Sunday, May 29, 2016

Clinton caution and the Democrats' prospects in November

It's always a challenged to guess what kind of spin(s) may be behind anonymous sources talking about current political campaigns.

With that huge caution in mind, this passage in Amy Chozick et al, Hillary Clinton Struggles to Find Footing in Unusual Race New York Times 05/28/25016 caught my attention:

Ken Salazar, the former Colorado senator who has been mentioned as a possible Clinton running mate, said the campaign should draw a sharp contrast between Mr. Trump’s shortcomings and Mrs. Clinton’s potential to be “the most qualified person to be president in our lifetime.”

“The campaign needs to expose Donald Trump as the opposite — selfish, egomaniac, divisive and unqualified to be president,” Mr. Salazar said in an email.
A Democratic Presidential campaign based on Competence? Well, it worked extremely well for President Michael Dukakis. No, wait ...

Here's another on-the-record comment:

William M. Daley, Mr. Obama’s former White House chief of staff, attributed any early shortcomings in taking on Mr. Trump to Mrs. Clinton’s prolonged primary battle against Mr. Sanders. The period between the June 7 contests and the July convention will reshape the race, he said.

To that end, Joel Benenson, Mrs. Clinton’s pollster and chief strategist, pointed out that at this stage in the 2008 primary battle against Mrs. Clinton, Mr. Obama led Senator John McCain by only two percentage points. He went on to defeat Mr. McCain by 7.2 percentage points.
Two of the Clinton campaigns favorite lines right now: it's all Bernie's fault, and those polls about Clinton's declining competitiveness with Trump don't mean anything.

Of course, it's a conventional pitch to say that your primary competitors are helping the opposition party.

One problem with that argument, especially when it's repeated incessantly, is that it can sound like a peremptory excuse for losing in November. And that's a problem that has plagued the Democratic Party for decades: they've gotten way too used to losing.

It can also complicate any effort to reconcile Sanders' supporters with Clinton's fall candidacy.

And while it's true that polls this far out from the election are good enough to bet a large sum of one personal savings on, it's also true that both Donald Trump and Hillary Clinton are very well known to the voting public. So the poll results on those two individuals would presumably carry more weight than some previous Presidential election polls taken at similar phases of the election process.

Donald Trump is a deeply flawed candidate and by no means a shoo-in for the fall election. But running on competency and downplaying the Democratic brand is also a high-risk strategy for the Clinton campaign in the fall.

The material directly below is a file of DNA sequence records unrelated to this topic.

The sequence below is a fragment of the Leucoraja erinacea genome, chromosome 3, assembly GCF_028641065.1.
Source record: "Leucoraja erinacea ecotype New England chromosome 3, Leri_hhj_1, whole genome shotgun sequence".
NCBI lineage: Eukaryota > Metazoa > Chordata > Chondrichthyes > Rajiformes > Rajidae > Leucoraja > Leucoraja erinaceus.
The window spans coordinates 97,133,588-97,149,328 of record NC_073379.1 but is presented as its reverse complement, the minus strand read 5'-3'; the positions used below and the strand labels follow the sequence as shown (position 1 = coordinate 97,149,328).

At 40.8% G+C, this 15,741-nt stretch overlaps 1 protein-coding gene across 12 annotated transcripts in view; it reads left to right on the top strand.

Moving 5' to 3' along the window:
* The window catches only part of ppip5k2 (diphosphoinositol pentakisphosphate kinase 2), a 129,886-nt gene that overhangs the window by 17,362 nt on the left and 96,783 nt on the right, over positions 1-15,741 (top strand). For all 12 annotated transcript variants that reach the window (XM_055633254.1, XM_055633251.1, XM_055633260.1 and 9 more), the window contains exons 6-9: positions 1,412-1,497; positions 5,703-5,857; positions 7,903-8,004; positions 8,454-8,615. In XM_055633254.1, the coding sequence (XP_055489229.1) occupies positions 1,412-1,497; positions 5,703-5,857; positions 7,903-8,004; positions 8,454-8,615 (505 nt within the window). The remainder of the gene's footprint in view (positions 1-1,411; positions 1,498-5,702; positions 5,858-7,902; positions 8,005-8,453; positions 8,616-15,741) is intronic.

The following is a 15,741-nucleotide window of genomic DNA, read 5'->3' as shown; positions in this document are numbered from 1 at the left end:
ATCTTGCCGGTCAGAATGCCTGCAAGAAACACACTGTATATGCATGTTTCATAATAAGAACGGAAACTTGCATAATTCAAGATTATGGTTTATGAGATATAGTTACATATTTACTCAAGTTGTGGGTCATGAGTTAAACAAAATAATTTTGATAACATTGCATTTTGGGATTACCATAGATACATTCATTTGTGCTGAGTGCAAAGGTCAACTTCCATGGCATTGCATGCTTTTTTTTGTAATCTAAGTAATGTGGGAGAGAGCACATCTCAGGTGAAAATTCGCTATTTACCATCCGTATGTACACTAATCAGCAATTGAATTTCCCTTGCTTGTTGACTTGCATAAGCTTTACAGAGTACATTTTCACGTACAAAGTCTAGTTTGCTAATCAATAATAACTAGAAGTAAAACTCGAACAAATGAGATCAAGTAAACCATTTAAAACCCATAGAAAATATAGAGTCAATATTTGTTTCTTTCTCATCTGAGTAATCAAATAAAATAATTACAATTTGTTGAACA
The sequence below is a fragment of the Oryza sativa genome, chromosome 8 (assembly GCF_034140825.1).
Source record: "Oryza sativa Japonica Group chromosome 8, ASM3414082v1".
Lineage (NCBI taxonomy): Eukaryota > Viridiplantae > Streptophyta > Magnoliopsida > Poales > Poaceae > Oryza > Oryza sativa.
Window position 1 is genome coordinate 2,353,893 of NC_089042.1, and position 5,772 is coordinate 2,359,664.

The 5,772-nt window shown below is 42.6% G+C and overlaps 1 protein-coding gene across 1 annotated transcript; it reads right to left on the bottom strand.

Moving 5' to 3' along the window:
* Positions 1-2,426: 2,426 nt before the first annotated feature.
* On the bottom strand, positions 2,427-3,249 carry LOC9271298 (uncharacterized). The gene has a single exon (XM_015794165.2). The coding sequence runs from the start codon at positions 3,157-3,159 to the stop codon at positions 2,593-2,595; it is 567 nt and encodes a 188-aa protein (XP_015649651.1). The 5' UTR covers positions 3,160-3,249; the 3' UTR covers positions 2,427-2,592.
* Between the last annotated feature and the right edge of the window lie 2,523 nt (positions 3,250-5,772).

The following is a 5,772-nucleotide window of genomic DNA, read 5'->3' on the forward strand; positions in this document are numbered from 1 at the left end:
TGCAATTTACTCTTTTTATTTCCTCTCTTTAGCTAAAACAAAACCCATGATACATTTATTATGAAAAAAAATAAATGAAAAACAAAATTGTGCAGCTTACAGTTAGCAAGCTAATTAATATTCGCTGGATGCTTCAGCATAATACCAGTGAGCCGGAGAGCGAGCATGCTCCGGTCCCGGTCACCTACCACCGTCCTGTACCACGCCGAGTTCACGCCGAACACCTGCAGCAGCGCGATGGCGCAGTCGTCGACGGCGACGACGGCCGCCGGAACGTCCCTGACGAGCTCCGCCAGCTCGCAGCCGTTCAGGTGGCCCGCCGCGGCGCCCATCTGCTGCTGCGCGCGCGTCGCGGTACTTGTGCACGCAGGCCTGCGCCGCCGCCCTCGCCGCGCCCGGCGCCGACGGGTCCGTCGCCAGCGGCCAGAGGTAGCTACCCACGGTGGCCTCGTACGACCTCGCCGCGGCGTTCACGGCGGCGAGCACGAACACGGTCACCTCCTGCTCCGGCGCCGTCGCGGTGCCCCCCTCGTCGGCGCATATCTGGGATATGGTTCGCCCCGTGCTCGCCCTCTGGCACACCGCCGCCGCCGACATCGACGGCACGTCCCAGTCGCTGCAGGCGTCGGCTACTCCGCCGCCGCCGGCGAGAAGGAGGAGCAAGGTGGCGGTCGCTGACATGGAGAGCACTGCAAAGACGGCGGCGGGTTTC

And blaming Sanders ahead of time for a fall loss is a cop-out. As Sanders told Chuck Todd on today's Meet the Press (Transcript 05/29/2016):

Well, the responsibility that I accept in a very, very serious way is to do everything that I can to make sure that Donald Trump will not become elected president of the United States. Donald Trump, for a dozen different reasons, would be a disaster as president. I will do everything that I can to make sure that does not happen.

But at the end of the day, whether it's Secretary Clinton of Bernie Sanders or Donald Trump, anybody else, the way you gain support is through the candidate himself or herself. So my job is to make sure that Trump does not become president. And I will do that. But if Secretary Clinton is the nominee, it is her job to reach out to millions of people and make the case as to why she is going to defend working families and the middle, provide healthcare for all people, take on Wall Street, deal aggressively with climate change. That is the candidate's job to do.
He also outlined again some of the major differences on issues between Hillary and him:

I'll tell you, I have a real problem with The New York Times, which from day one, has been trying to be dismissive of our campaign and be very negative about our campaign. You can go out and you can talk to millions of people and you any get response that you want. Our campaign is about defeating Secretary Clinton on the real issues.

I want to break up the Wall Street banks. She doesn't. I want to raise the minimum wage to 15 bucks an hour. She wants $12 an hour. I voted against the War in Iraq. She voted for the War in Iraq. I believe we should ban fracking. She does not. I believe we should have tax on carbon and deal aggressively with climate change. That is not her position. Those are some of the issues that I am campaigning on that The New York Times goes around, when they talk to a handful of people and do a front-page story, that's a problem for The New York Times, not for my campaign. ...

My point was, and let me repeat it, that for Democrats to win, they're going to have to address the needs of working people. They're going to have to address the needs of the middle class.

And that means standing up to Wall Street, standing up to the greed of corporate America. Even now and then, standing up to the media. And that means having a candidate who can excite working families, excite young people, bring them into the political process, create a large voter turnout.

And when we do that, we're going to win the election. So I would hope, if I am not the nominee, that the vice presidential candidate will not be from Wall Street, will be somebody who has a history of standing up and fighting for working families, taking on the drug companies whose greed is doing so much harm, taking on Wall Street, taking on corporate America, and fight for a government that works for all of us, not just the one percent. [my emphasis]

2 comments: